And if you go to the Louvre, get off at the stop Musée du Louvre and follow the signs to the underground direct entrance to the museum. You won’t be standing outside in the hot sunshine waiting to go through security and you probably won’t have to wait in line at all. And the shopping center you pass through to get to the museum is usually deliciously cool…

    David, no ice cream recommendations? ; )

  • How about some ice cream? Le Berthilon is a classic. I like those double scoops in the groovy side-by-side cones.

    My favorite chill spot in Paris is Parc Andre Citroen which no one has ever heard of but it’s filled with fountains for splashing in and tres modern gardens for strolling. Sometimes greenery just makes you feel cooler. Oh and cruising down the Seine on the Bateau-Mouche is touristy but do it anyway.

  • I am SO getting a job in a Parisian shoestore this summer then!!!!!!!! WAHOOOOOOOO!!!!!!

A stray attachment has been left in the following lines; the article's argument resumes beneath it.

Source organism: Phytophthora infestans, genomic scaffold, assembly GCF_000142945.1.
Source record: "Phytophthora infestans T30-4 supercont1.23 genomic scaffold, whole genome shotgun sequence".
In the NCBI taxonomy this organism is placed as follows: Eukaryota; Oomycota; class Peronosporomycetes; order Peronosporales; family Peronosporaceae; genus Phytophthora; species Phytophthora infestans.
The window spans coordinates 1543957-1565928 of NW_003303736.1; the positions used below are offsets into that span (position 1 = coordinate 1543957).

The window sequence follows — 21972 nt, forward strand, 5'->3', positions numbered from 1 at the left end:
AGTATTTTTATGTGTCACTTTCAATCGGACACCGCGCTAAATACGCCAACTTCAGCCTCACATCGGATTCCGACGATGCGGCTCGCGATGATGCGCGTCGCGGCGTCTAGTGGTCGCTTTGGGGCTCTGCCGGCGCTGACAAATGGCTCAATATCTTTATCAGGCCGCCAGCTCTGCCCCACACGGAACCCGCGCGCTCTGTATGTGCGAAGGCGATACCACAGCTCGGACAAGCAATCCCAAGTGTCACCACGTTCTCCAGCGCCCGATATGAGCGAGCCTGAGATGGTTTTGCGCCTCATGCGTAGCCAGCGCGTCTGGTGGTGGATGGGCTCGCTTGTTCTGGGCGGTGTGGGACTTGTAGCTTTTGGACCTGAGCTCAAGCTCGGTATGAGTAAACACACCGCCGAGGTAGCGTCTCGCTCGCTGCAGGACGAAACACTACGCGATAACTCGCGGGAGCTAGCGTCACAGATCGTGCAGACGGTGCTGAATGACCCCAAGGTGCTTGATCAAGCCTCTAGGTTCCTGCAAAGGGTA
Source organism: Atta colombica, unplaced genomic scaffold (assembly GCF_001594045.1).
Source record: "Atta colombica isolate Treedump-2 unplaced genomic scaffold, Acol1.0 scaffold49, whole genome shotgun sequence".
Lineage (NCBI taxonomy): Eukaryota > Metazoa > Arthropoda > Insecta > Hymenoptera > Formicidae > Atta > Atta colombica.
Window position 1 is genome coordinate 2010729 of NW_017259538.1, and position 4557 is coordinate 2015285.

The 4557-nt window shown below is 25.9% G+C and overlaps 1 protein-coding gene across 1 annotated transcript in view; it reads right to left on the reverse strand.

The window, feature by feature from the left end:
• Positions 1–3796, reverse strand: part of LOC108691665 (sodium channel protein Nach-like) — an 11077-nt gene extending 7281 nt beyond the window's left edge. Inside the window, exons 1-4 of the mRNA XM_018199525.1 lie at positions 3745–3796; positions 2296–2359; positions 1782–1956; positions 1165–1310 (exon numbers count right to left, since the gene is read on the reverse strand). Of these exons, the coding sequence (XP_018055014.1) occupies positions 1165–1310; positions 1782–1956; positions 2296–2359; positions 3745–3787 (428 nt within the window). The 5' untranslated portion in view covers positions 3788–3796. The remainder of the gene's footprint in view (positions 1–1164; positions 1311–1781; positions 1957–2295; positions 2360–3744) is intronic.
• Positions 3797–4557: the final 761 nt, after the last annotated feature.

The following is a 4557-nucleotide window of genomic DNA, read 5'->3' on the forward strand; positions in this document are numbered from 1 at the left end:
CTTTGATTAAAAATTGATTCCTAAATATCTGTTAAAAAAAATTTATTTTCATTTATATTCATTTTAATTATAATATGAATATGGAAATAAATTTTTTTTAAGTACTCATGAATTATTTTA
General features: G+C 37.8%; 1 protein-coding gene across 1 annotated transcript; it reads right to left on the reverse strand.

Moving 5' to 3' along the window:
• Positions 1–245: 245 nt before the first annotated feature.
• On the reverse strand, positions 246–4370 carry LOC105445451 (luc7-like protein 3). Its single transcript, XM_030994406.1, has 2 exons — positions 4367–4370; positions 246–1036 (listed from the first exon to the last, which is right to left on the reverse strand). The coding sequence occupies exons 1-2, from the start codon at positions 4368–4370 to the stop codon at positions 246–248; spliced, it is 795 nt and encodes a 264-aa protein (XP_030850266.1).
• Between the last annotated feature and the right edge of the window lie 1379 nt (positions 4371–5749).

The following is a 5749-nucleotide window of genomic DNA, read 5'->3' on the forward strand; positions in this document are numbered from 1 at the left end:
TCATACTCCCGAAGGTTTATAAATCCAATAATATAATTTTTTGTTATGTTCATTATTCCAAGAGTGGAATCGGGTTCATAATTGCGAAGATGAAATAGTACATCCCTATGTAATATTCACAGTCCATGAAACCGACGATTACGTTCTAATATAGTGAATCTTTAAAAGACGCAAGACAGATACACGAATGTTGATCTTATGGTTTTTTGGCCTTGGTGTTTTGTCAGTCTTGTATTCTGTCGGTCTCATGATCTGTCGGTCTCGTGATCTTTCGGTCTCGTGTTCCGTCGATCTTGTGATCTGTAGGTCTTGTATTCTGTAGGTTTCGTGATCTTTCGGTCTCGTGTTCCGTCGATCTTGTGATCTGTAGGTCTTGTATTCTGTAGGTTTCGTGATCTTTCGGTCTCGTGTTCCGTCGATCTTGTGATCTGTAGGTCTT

I meam, um, how terrible!

  • Hey, did you scoff at me when I poured my whole perrier into that glass today at lunch? I should have read this before I went. You probably rolled your eyes at me and I just thought you were really enjoying your green beans.
    I’m glad you dispelled the myth that Parisians don’t wear shorts, because I see them everywhere!

  • Matt wrote: “I am SO getting a job in a Parisian shoestore this summer then!!!!!!!! WAHOOOOOOOO!!!!!!”

    Yeah! Move on, buddy, there’s a queue for the shoe job – almost as long at the one at Levis of Paris!

  • Exactly my sentiments… I love reading your blog! Here’s one more American in Paris who is suffering with you! I also live on the top floor and agree with you that it’s hotter. Good luck with keeping cool! And yes, drink rosé!

  • If you are faced with the drunken Aussie/Brit who’s apparently kept you up all night because 1. you didn’t close the window or 2. you went for the really, really cheap ie. €10/night option in Parisian hostels where the walls aren’t very soundproof, please don’t get angry at her – she’s just having a good time.